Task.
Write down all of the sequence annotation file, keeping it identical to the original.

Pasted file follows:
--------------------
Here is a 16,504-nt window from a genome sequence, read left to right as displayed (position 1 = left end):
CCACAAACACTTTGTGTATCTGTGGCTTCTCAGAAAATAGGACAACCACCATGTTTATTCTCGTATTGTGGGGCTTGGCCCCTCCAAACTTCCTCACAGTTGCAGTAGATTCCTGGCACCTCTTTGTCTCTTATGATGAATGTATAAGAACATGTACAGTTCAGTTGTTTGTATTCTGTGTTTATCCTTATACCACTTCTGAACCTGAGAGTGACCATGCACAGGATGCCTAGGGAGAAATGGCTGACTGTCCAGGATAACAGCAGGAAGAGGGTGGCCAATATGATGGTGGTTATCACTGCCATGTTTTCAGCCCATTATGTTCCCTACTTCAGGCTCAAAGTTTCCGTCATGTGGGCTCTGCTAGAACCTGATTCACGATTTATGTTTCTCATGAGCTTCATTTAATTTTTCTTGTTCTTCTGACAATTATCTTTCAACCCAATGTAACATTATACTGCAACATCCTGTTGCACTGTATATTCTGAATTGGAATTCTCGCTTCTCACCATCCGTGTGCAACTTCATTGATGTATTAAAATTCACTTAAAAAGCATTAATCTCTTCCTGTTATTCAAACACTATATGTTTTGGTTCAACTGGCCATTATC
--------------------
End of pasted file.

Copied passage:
Here is a 16,504-nt window from a genome sequence, read left to right as displayed (position 1 = left end):
CCACAAACACTTTGTGTATCTGTGGCTTCTCAGAAAATAGGACAACCACCATGTTTATTCTCGTATTGTGGGGCTTGGCCCCTCCAAACTTCCTCACAGTTGCAGTAGATTCCTGGCACCTCTTTGTCTCTTATGATGAATGTATAAGAACATGTACAGTTCAGTTGTTTGTATTCTGTGTTTATCCTTATACCACTTCTGAACCTGAGAGTGACCATGCACAGGATGCCTAGGGAGAAATGGCTGACTGTCCAGGATAACAGCAGGAAGAGGGTGGCCAATATGATGGTGGTTATCACTGCCATGTTTTCAGCCCATTATGTTCCCTACTTCAGGCTCAAAGTTTCCGTCATGTGGGCTCTGCTAGAACCTGATTCACGATTTATGTTTCTCATGAGCTTCATTTAATTTTTCTTGTTCTTCTGACAATTATCTTTCAACCCAATGTAACATTATACTGCAACATCCTGTTGCACTGTATATTCTGAATTGGAATTCTCGCTTCTCACCATCCGTGTGCAACTTCATTGATGTATTAAAATTCACTTAAAAAGCATTAATCTCTTCCTGTTATTCAAACACTATATGTTTTGGTTCAACTGGCCATTATC